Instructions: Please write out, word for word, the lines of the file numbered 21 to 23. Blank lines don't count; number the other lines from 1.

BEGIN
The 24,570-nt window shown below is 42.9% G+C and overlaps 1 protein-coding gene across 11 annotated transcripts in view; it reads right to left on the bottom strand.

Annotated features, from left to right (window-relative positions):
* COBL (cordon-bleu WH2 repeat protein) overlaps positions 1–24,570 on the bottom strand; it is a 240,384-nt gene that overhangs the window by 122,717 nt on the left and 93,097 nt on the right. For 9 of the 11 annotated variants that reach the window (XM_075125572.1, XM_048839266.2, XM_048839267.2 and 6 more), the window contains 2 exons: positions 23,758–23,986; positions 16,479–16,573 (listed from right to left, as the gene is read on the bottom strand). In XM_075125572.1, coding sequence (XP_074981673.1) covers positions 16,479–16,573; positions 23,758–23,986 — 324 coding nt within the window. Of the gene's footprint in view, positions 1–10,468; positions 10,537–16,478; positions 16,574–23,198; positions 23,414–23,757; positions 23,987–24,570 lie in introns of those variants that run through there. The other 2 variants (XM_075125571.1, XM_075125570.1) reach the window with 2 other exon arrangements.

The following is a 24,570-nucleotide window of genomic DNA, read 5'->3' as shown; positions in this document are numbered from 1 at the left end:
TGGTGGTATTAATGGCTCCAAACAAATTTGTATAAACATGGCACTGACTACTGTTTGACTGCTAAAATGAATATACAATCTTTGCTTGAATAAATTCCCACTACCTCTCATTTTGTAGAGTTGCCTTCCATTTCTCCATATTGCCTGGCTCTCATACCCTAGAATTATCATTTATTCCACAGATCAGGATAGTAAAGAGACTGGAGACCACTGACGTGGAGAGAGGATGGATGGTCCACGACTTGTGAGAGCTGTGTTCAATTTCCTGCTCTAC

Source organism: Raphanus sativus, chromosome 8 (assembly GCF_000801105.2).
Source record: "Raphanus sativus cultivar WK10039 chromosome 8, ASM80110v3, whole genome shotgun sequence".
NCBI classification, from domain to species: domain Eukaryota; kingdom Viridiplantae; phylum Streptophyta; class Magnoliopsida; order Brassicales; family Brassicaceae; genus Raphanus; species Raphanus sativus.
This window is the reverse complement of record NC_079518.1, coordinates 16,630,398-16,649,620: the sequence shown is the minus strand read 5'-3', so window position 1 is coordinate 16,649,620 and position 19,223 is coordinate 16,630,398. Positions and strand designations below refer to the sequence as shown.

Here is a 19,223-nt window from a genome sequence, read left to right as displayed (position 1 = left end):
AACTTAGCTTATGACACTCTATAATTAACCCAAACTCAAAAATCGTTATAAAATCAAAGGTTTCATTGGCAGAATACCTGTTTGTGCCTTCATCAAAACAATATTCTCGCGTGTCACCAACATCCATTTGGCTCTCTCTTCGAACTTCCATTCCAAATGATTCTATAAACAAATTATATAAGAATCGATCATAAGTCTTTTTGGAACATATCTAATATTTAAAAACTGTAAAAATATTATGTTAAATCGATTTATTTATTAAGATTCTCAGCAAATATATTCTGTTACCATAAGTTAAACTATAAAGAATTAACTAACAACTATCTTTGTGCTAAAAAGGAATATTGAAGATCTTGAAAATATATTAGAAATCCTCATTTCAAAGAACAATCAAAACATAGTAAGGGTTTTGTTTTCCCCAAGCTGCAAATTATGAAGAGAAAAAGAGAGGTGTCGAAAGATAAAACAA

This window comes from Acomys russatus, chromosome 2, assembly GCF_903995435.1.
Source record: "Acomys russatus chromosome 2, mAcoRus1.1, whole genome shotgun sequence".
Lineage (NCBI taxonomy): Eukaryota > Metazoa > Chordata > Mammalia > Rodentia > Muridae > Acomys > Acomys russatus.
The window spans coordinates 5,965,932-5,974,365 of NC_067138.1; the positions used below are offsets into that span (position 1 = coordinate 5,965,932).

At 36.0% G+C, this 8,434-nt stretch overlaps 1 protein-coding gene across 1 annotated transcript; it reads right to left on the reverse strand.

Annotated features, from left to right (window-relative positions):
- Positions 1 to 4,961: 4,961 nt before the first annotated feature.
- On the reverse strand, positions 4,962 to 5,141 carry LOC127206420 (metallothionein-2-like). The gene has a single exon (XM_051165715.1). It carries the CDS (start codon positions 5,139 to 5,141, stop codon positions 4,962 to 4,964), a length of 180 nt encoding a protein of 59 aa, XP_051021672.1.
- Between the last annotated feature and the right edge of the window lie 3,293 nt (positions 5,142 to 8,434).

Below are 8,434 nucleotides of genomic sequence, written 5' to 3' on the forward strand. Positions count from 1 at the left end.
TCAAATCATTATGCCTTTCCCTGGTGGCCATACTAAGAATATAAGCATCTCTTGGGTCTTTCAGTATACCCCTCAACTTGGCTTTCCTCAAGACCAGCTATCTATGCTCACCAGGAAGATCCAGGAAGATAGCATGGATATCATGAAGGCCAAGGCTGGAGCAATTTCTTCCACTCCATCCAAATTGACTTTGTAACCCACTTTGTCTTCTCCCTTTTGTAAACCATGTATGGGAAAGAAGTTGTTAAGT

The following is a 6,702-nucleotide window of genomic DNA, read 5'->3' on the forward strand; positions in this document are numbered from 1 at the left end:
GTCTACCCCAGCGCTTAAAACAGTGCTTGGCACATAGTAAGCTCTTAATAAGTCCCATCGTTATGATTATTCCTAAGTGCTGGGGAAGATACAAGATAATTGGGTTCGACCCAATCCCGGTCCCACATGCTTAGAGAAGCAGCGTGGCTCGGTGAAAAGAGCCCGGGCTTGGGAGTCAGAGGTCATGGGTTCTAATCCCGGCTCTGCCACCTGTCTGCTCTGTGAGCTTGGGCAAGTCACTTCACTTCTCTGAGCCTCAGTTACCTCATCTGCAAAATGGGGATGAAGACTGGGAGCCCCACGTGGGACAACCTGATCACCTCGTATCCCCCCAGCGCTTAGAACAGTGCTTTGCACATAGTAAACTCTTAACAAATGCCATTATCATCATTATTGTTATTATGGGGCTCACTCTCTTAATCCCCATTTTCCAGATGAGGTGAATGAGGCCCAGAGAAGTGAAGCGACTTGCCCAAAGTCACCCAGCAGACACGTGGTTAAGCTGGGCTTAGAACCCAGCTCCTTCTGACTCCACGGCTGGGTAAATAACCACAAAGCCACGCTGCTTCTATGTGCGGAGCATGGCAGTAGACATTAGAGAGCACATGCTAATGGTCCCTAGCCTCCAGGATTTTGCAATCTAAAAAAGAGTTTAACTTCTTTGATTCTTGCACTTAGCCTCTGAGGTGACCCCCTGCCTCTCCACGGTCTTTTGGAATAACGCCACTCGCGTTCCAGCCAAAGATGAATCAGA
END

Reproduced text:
Below are 8,434 nucleotides of genomic sequence, written 5' to 3' on the forward strand. Positions count from 1 at the left end.
TCAAATCATTATGCCTTTCCCTGGTGGCCATACTAAGAATATAAGCATCTCTTGGGTCTTTCAGTATACCCCTCAACTTGGCTTTCCTCAAGACCAGCTATCTATGCTCACCAGGAAGATCCAGGAAGATAGCATGGATATCATGAAGGCCAAGGCTGGAGCAATTTCTTCCACTCCATCCAAATTGACTTTGTAACCCACTTTGTCTTCTCCCTTTTGTAAACCATGTATGGGAAAGAAGTTGTTAAGT

The following is a 6,702-nucleotide window of genomic DNA, read 5'->3' on the forward strand; positions in this document are numbered from 1 at the left end: